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The Port of Amsterdam is about to see an upgrade in its rail system. Following an agreement between Global Petro Storage Group (GPS) and VARO Energy, the upgrade will be part of a broader improvement plan that will be implemented at the port. Alongside with the rail system, the two partners are also aiming to expand the ethanol storage tanks of the facilities.
With this move, GPS Group and VARO Energy are sealing a collaboration of years. Last year GPS Group expanded its Class 1 storage capacity from 148,500 square metres to 282,500 square metres. As for the new rail system and ethanol storage tanks, they will get connected directly with seventeen Class 1 tanks that already exist in the port. As a result, there is a continuity of developments observed, which aims to provide more flexibility in the supply chains.
The new rail line aims to provide a more environmentally friendly transport solution. Moreover, it is a response to the variation of Rhine’s water levels that render transportation with vessels difficult quite frequently. Most importantly, though, the existence of a new rail line will ensure that the port of Amsterdam will cope with the fast-growing production and distribution needs, especially for biofuels and gasses.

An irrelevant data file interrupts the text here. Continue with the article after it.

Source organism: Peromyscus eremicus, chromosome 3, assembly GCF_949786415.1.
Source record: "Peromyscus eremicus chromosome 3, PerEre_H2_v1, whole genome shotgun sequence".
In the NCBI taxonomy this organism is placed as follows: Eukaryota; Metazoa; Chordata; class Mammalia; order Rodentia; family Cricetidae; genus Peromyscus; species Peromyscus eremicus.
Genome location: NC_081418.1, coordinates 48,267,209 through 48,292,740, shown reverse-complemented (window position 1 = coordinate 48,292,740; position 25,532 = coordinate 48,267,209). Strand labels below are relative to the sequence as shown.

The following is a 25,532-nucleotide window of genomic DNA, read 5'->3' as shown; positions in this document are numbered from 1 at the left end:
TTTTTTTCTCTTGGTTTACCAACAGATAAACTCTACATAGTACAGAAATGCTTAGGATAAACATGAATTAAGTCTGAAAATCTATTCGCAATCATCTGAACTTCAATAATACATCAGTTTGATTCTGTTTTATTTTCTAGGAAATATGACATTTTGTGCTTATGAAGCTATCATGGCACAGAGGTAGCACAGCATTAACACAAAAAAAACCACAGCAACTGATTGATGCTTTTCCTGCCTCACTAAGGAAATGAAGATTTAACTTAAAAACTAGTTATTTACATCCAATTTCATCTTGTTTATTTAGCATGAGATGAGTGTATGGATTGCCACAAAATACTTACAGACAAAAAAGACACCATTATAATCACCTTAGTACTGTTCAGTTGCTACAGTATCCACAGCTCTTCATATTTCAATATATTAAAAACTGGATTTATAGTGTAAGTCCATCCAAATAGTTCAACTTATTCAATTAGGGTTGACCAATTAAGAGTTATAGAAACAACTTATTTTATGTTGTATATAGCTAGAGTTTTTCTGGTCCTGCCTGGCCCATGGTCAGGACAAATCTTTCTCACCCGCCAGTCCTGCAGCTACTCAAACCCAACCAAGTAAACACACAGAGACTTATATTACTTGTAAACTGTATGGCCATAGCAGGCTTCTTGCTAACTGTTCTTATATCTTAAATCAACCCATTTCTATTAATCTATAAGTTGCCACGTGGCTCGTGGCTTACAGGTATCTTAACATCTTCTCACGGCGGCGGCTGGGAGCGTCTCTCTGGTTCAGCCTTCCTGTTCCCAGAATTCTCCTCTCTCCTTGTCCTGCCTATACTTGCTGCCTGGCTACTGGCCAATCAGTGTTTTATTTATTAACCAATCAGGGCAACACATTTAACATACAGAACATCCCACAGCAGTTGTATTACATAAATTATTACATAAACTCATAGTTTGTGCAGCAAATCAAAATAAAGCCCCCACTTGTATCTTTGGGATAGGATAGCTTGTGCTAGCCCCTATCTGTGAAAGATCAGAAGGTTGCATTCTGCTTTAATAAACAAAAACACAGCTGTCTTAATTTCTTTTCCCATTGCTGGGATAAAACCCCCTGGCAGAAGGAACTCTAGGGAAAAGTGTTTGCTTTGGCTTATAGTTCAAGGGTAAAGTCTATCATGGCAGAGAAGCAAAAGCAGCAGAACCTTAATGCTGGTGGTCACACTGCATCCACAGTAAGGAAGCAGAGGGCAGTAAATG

Eric Arnold, CEO at GPS, commented on the news: “We aim to identify more environmentally friendly logistics alternatives for our clients and sustainable business cases in growth segments such as biofuels and gasses”.
Amsterdam at the centre
Apart from the fact that the two companies are trying to strengthen their cooperation, this new agreement shows that they aim to centralise the importance of Amsterdam in general. The Port of Amsterdam constitutes one of the world’s “largest trading and blending hubs for gasoline and its components” mentioned Arnold. Consequently, with these changes, Amsterdam’s terminal can unlock its full potential.
On his behalf, Roger Brown, CEO of VARO Energy, said that the scheduled upgrades are “an indication of the commitment that both sides have towards the success of the Amsterdam terminal”. Not only do they aim to improve the situation now, but they can have long-term success, he added.
This article first appeared on www.railfreight.com
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